As noted in the article, one potential obstacle to any such endeavor is the time required by university professors to put together such textbooks. Though one advocate quoted in the article notes that sufficient material is already available for lower-level courses, those materials would have to be updated over time, and upper-level courses still require similar textbooks.

One solution to this issue might be to require university professors to help create and maintain open-source textbooks for the classes they teach as a condition of their employment. Some may complain about such a requirement, but since university professors’ living – and especially their grant-funded research – is highly subsidized by state and federal tax dollars, it does not seem unreasonable to require that they devote some time to making higher education a little more affordable (and therefore accessible) to the society that their livelihood depends upon.

In any case, it is encouraging to continue to see groups and individuals involved in public education (K-12 and higher ed) recognizing the innovative and cost-saving potential of digital learning. One can only hope that they will similarly recognize and embrace the ability of digital learning to change the culture of public education – so that instead of a culture centered on the financial interests and pedagogical restraints on employees of the system, we could have one centered on the academic interests and learning capacities of students in the system.

‘Like treating cancer with a Band-Aid’

Reading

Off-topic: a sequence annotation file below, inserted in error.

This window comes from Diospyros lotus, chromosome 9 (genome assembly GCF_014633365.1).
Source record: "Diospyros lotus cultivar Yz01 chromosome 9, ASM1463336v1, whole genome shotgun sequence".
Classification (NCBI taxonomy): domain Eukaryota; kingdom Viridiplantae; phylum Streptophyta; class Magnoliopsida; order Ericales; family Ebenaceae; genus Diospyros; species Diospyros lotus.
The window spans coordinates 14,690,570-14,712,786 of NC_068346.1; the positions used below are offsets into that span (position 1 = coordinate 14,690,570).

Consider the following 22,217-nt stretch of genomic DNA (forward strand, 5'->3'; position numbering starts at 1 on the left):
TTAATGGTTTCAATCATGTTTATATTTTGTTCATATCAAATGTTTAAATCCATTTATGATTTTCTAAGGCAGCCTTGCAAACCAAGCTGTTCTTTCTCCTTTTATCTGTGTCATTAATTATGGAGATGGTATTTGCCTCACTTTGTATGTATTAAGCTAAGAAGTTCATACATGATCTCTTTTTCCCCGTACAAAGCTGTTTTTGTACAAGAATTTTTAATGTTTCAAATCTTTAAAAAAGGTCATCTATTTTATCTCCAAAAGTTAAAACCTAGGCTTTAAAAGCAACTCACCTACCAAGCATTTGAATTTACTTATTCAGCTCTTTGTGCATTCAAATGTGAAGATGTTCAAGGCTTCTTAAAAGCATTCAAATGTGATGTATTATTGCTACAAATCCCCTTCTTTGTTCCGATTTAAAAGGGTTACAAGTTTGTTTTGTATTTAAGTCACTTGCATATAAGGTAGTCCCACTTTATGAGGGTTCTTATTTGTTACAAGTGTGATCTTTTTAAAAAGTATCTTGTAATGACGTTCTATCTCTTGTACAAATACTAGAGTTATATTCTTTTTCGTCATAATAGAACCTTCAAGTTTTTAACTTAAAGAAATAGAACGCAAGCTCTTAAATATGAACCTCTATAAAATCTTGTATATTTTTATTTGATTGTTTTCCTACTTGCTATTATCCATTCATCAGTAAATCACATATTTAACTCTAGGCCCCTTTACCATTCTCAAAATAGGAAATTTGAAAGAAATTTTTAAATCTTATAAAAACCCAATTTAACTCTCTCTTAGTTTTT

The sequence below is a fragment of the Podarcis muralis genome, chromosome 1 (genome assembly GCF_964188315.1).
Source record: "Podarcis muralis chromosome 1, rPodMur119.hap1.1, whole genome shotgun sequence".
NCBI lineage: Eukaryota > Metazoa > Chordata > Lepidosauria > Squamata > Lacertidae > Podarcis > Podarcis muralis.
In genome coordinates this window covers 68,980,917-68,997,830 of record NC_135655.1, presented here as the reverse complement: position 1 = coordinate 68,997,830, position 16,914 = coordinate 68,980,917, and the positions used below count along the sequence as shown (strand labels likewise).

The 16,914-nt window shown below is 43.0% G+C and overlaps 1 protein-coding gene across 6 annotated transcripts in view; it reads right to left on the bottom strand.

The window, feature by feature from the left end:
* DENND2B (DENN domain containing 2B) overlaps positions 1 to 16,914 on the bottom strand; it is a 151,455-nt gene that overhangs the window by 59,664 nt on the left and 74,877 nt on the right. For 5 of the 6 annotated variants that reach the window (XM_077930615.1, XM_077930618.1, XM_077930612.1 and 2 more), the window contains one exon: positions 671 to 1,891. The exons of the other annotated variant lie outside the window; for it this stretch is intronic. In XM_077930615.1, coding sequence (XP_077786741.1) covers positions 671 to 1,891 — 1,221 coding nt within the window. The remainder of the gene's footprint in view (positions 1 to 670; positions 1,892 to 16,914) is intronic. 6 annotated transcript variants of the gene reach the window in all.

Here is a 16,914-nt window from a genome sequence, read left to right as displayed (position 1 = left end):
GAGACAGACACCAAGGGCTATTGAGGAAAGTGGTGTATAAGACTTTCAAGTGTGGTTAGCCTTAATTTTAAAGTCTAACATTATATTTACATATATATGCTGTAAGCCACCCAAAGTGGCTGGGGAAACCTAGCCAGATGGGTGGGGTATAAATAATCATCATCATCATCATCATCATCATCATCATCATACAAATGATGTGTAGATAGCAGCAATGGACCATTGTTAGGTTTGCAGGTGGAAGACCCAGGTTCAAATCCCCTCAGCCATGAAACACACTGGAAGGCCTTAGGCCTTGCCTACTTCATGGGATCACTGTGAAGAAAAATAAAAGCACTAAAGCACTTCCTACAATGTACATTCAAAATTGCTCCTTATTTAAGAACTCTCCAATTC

Learning vocabulary starts long before typical preschool age.

“The federal government has a horrific record on preschool,” says Joy Pullman in The Federalist.

And she says no one is willing to admit what the root problems are: “The most curious thing about the preschool debate is that everyone acts as if dazed children just pop out of the prairie at age four.”

Of course, that’s not true – the learning gap starts long before typical preschool age, and yet no one is pushing for “preschool” at age 1, which is a lot less easy to promote than a program for a 3-year-old.

She also points out the elephant in the room:

Let me suggest another reason for the correlation between poverty and language loss in this country: fractured families. In the United States, as Brookings Institution research has shown, poverty is essentially the result of bad life decisions, not lack of opportunity. The study found that Americans have a 2 percent chance of living in poverty if they do just three simple things: finish high school (not college), work full time, and marry before bearing children.

Click here to read the rest of this excellent in-depth piece, “Government Preschool: Like Treating Cancer With A Band-Aid,” at thefederalist.com.

‘Like treating cancer with a Band-Aid’

“The federal government has a horrific record on preschool,” writes Joy Pullman in The Federalist.

And she says no one is willing to admit what the root problems are: “The most curious thing about the preschool debate is that everyone acts as if dazed children just pop out of the prairie at age four.”

Of course, that’s not true – the learning gap starts long before typical preschool age, and yet no one is pushing for “preschool” at age 1, which is a lot less easy to promote than a program for a 3-year-old.

She also points out the elephant in the room:

Let me suggest another reason for the correlation between poverty and language loss in this country: fractured families. In the United States, as Brookings Institution research has shown, poverty is essentially the result of bad life decisions, not lack of opportunity. The study found that Americans have a 2 percent chance of living in poverty if they do just three simple things: finish high school (not college), work full time, and marry before bearing children.

Click here to read the rest of this excellent in-depth piece, “Government Preschool: Like Treating Cancer With A Band-Aid,” at thefederalist.com.

How Obamacare is hurting its supposed beneficiaries in Utah

One of the many bitter ironies relating to the creation and implementation of the Affordable Care Act, or Obamacare, is how it is hurting many of the people it was supposed to help.